Cognitive Behavioural Therapy

Cognitive behaviour therapy combines two very effective kinds of psychotherapy; cognitive therapy and behaviour therapy.

It is currently the most popular, most recommended therapy by main stream medicine in the UK. The reasons for this popularity are varied, but political forces are currently very influential and its' relatively low cost is significant. It is possible that your GP has recommended CBT.

Although there are doubts about its true value in isolation, it never the less forms a very useful tool, and sometimes an essential part as part of a deeper overall strategem in individual therapy. Whilst CBT can facilitate useful changes in the way in which we interact with our inner world dialogue, other modes of therapy are usually integrated into an individual's treatment schedule to form a more complete solution to our reactions to many of life's challenges. Unfortunately, seldom does one mode of therapy have all the answers.

Rational Emotive Behaviour Therapy (REBT) should also be considered as a major candidate for mode of therapy if you have been steered towards CBT by a healthcare professional. It can be argued that REBT has philosophically and ontologically deeper connections that CBT.

Behaviour therapy helps you weaken the connections between troublesome situations and your habitual reactions to them. Reactions such as fear, depression or rage, and self-defeating or self-damaging behaviour. It also teaches you how to calm your mind and body, so you can feel better, think more clearly, and make better decisions.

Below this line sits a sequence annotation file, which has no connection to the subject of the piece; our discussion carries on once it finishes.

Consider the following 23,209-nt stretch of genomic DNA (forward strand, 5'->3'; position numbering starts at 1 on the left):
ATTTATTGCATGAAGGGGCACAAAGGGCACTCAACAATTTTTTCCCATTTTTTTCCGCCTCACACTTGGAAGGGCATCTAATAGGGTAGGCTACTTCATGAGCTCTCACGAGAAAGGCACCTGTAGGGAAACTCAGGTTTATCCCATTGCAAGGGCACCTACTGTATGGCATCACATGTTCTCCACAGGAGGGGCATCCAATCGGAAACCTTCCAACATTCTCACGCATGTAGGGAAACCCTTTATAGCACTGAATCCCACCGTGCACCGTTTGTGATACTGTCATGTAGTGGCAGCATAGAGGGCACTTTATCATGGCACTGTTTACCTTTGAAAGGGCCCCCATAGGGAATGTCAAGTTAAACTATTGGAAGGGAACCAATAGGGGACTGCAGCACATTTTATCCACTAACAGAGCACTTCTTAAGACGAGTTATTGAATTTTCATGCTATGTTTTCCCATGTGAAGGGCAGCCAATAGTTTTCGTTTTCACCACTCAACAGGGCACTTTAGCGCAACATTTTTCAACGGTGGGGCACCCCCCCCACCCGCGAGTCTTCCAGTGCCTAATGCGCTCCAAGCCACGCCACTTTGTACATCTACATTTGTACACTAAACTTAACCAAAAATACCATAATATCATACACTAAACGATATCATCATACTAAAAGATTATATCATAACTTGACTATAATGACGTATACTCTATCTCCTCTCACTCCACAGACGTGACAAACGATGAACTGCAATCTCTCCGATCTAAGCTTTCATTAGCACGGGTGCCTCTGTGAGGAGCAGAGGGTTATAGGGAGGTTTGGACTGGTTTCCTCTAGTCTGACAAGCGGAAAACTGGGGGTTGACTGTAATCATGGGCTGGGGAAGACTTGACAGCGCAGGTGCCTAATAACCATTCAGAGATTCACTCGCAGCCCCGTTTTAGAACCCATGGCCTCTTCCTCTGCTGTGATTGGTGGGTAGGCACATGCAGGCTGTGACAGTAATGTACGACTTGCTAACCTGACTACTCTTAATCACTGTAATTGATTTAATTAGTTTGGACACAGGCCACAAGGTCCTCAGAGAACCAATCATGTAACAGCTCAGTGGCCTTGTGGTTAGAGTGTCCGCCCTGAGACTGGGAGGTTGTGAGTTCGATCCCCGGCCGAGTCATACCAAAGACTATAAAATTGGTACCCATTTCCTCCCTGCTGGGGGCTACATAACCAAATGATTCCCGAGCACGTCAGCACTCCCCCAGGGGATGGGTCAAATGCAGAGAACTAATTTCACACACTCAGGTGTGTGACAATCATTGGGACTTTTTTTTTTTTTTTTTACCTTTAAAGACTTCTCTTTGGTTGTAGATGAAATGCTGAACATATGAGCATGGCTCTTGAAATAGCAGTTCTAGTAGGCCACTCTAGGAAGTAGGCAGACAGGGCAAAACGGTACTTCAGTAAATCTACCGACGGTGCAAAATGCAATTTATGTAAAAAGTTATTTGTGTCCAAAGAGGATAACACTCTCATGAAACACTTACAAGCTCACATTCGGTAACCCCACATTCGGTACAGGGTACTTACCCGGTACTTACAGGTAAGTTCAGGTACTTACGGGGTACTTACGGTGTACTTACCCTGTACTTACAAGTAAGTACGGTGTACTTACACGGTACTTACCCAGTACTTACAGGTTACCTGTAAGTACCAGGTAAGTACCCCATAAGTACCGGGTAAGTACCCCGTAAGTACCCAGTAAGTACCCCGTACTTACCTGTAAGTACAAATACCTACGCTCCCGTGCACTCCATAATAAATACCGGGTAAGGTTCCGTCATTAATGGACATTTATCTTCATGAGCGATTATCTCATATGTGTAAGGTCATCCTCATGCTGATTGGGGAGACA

Cognitive therapy teaches you how certain thinking patterns are causing your symptoms by giving you a distorted picture of what's going on in your life, and making you feel anxious, depressed or angry for no good reason, or provoking you into ill-chosen actions.

When combined into CBT, behaviour therapy and cognitive therapy provide you with very powerful tools for stopping your symptoms and getting your life on a more satisfying track.

CBT is a ”doing” therapy

In CBT, your therapist takes an active part in solving your problems. He or she doesn't settle for just nodding while you carry the whole burden of finding the answers you came to therapy for. You will receive a diagnostic work up at the beginning of therapy to make sure your needs and problems have been pinpointed as well as possible.

It establishes goals that, when met, will enable you to fully realise that therapy is finished!

In many ways CBT resembles education, coaching or tutoring. Under competent guidance, as a CBT client, you will share in setting treatment goals and in deciding which techniques work best for you personally.

Structure and focus

CBT provides clear structure and focus to treatment. Unlike therapies that may drift off into interesting but potentially unproductive side trips, CBT sticks to the point and changes course only when there are sound reasons for doing so. For this reason, it seldom answers the question "why am I like this", but for some this ommision is an acceptable compromise.

As a CBT client, you will sometimes take on essential homework assignments to speed your progress. These tasks which are developed as much as possible with your own active participation extend and multiply the results of the work done in your therapist's office.